Greenwich was officially announced as winner of the contest to stage the Millennium Exhibition yesterday, amid bitter allegations from its rival, Birmingham, that the contest had been fixed in favour of London.
The news that the Millennium Commission had picked the site south-east of the capital was leaked last week by Michael Cassidy, policy chairman of the Corporation of London, after a meeting with John Gummer, Secretary of State for the Environment.
Virginia Bottomley, Secretary of State for Heritage, yesterday paid tribute to Birmingham's bid, but said that Greenwich could provide an exciting exhibition based on the concept of time because of its position on the meridian. She pledged pounds 200m of National Lottery money for the pounds 700m plan, but approval is still conditional on the scheme's backers producing a business plan and private funding to finance the celebrations marking 2000.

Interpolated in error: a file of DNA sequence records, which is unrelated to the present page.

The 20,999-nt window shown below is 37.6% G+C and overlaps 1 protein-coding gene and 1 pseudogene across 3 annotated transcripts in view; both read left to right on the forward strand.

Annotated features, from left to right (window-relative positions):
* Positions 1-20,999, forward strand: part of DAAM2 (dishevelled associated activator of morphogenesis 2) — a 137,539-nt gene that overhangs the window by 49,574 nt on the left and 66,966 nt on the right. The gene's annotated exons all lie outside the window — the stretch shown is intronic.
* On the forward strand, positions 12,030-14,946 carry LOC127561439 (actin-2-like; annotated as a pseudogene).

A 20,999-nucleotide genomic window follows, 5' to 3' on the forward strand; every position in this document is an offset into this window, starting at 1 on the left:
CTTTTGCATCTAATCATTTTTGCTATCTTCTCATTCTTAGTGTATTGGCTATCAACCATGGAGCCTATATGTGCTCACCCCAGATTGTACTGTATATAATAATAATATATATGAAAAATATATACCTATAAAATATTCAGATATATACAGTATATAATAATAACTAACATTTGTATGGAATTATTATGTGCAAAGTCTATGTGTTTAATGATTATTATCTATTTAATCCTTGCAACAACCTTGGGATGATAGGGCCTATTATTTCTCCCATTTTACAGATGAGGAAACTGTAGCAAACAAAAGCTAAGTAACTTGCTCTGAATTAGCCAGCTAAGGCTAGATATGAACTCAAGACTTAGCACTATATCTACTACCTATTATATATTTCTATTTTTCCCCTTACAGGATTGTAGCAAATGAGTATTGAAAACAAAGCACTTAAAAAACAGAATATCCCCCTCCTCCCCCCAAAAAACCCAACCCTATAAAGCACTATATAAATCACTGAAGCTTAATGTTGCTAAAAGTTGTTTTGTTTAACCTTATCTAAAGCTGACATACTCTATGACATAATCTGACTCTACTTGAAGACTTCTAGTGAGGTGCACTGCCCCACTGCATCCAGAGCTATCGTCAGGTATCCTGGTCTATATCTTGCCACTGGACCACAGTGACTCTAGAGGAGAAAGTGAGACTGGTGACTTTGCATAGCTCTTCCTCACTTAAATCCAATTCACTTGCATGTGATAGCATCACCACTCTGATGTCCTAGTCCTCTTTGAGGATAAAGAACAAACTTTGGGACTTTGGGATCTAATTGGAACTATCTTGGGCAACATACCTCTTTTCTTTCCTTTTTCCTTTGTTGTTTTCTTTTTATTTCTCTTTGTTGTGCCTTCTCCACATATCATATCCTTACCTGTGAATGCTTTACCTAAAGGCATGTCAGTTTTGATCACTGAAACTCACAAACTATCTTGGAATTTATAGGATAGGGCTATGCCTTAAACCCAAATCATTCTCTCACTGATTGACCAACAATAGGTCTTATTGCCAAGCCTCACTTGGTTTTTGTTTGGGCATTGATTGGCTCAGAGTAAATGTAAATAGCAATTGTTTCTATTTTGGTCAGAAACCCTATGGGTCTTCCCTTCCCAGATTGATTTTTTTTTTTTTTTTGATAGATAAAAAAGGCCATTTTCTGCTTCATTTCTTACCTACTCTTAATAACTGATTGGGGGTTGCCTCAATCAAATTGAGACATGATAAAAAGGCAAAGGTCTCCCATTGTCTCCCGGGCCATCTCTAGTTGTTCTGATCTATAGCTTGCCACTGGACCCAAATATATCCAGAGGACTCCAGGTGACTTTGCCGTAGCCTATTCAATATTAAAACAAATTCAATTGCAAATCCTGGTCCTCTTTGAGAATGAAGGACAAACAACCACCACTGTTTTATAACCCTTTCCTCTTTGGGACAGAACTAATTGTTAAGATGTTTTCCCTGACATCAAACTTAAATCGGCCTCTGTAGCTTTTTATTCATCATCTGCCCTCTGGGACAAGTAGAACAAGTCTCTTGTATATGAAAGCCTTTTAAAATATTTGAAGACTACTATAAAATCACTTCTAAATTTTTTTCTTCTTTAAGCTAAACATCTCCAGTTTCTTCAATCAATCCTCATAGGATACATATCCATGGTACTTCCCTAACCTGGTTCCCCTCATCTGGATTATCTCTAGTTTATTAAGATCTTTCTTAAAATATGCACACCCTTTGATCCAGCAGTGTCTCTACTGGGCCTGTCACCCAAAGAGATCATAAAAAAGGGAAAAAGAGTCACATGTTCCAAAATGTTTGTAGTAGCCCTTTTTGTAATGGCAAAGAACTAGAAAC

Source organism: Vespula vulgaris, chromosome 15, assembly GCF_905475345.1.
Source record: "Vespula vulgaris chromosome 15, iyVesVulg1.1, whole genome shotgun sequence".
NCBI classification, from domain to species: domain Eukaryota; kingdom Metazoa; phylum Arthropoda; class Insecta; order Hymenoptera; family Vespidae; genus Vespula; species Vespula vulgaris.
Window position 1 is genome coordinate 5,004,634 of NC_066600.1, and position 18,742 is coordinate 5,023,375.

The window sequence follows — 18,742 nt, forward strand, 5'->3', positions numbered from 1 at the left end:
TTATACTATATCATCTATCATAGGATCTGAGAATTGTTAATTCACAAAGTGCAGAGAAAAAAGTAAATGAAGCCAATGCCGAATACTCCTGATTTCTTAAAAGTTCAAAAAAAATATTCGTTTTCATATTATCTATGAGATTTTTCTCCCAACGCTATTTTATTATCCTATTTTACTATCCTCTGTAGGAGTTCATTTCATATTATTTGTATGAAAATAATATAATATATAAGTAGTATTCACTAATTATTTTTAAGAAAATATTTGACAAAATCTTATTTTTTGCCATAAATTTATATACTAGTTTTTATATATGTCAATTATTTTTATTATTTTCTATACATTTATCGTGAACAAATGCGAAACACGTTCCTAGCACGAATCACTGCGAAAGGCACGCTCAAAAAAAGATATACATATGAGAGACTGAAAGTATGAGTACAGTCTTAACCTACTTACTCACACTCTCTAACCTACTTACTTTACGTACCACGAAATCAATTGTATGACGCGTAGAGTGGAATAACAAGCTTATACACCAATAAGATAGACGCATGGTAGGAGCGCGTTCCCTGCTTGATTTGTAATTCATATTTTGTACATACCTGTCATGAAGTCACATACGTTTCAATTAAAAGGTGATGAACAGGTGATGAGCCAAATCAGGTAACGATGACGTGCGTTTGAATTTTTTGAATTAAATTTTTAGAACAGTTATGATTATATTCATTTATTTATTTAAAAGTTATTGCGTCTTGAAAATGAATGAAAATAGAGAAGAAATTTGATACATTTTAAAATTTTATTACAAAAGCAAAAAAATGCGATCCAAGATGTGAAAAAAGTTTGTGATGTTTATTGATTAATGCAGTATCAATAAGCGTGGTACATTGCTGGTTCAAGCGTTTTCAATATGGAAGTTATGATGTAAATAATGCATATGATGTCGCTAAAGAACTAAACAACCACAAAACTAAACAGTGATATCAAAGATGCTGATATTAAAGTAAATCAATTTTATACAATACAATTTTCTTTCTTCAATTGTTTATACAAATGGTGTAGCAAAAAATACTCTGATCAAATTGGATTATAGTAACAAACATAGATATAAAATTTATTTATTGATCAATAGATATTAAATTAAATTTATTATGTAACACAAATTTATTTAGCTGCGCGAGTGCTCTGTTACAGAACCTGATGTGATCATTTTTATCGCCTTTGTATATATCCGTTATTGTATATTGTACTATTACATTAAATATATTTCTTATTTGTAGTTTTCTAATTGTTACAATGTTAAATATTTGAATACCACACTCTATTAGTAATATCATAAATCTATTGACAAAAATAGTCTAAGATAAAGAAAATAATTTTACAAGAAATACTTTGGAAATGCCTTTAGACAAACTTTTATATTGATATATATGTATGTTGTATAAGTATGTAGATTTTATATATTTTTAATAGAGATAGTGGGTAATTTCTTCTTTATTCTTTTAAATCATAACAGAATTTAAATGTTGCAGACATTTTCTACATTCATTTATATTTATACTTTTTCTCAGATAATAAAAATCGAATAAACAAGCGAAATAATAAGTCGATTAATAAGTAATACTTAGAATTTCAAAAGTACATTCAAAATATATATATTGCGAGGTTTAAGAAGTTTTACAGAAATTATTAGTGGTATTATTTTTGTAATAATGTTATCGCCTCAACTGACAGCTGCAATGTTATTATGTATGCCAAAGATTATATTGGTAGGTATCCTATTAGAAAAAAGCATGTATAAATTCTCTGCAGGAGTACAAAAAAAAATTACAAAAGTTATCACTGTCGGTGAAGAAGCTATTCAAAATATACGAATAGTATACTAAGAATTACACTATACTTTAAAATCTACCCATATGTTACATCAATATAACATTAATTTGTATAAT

Mrs Bottomley said: "The Greenwich peninsular could enable the commission to deliver a substantial legacy for London and the UK. The Millennium Exhibition would regenerate an important part of south London, it would breathe new life into a wasteland close to the heart of the capital."
There was a bitter reaction in the West Midlands to the decision to choose a derelict and polluted site in preference to the National Exhibition Centre in Birmingham, which already has many of the facilities needed and is at the centre of an efficient transport network.Reuse content